In terms of financing plans, you should be thinking about all the financial elements that, taken partially or all together, go into a film. These include hard money resources (aside from investments) such as deferments on technical services and equipment, sales guarantees that are bankable or advance cash pre-sales (sometimes around 20% against 80%), cash subsidies, tax incentives (these usually require a large percentage of the budget in place before they can be turned into hard money), and depending on the project, advertisement and sponsor pre-sales. Soft money resources are usually LOI s for pre-sales, and sometimes payroll deferments (this last element is a last resort).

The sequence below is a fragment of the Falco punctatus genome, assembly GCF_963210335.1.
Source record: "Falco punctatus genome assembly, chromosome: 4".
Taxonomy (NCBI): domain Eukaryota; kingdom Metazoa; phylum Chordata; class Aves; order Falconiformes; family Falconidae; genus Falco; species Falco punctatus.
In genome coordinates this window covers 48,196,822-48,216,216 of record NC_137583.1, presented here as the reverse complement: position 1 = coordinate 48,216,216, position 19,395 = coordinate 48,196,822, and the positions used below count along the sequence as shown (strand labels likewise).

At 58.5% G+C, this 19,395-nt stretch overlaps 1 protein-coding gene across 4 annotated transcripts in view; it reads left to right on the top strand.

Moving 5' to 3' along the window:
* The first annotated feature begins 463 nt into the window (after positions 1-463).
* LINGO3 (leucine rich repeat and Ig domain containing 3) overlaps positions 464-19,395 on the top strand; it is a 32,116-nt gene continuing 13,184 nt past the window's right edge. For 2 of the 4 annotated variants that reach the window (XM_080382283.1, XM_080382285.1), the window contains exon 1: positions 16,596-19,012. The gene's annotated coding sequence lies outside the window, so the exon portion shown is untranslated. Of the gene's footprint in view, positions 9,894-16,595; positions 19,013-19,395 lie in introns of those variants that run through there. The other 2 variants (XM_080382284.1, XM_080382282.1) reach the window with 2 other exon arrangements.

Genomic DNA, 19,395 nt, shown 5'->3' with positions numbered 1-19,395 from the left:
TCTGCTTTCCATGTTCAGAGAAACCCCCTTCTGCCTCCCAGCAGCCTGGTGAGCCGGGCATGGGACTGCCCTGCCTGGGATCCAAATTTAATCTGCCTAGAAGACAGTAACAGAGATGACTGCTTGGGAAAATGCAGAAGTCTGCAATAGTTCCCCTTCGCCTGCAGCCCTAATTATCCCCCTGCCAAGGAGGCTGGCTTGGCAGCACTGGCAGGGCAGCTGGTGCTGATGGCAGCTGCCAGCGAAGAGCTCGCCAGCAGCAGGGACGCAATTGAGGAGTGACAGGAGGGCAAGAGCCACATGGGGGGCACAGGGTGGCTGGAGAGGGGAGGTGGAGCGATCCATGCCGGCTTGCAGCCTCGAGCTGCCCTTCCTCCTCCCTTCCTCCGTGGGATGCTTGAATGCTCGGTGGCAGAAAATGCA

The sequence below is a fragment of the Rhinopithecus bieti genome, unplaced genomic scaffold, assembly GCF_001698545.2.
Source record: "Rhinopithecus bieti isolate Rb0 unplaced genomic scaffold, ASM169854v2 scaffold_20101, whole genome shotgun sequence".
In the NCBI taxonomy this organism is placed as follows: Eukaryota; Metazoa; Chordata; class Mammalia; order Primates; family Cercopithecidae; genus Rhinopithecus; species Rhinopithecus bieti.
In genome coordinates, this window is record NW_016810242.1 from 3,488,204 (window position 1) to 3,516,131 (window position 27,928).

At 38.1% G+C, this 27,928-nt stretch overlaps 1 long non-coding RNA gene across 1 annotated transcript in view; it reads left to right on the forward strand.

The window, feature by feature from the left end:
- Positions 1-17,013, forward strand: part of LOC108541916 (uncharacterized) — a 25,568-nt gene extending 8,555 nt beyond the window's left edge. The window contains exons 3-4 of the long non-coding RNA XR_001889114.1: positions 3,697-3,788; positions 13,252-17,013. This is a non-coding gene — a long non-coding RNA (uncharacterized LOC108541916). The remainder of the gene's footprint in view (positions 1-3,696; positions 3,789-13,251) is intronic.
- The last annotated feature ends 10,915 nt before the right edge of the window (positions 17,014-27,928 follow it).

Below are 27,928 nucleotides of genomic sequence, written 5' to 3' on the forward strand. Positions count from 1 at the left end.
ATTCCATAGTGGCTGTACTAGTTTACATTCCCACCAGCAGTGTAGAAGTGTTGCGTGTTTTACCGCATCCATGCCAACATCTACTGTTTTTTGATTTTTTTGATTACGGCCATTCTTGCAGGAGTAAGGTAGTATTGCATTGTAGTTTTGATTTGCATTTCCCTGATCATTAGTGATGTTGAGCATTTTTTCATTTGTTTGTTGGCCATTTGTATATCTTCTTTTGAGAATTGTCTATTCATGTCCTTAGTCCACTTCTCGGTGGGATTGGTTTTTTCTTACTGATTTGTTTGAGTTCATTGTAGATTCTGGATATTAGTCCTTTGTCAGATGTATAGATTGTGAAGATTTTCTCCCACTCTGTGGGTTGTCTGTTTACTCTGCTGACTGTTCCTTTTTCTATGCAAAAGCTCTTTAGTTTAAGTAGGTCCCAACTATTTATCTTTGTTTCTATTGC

In terms of distribution and marketing and ROI, do your research. You must be able to provide real-world examples of both successes and failures within your genre and budget range and their marketing and distribution strategies, in order to provide a decent and conservative figure that won t make the lawyers roll their eyes.

In all cases, it s usually best to surround yourself with people who know more than you do. Here s a list of resources that may help you on your quest.

For marketing and distribution strategies, Peter Broderick is one of the best in the business. Many of you know who he is. He was instrumental in launching Christopher Nolan s career, through careful guidance of his earliest films.

http://www.peterbroderick.com/bio/bio.html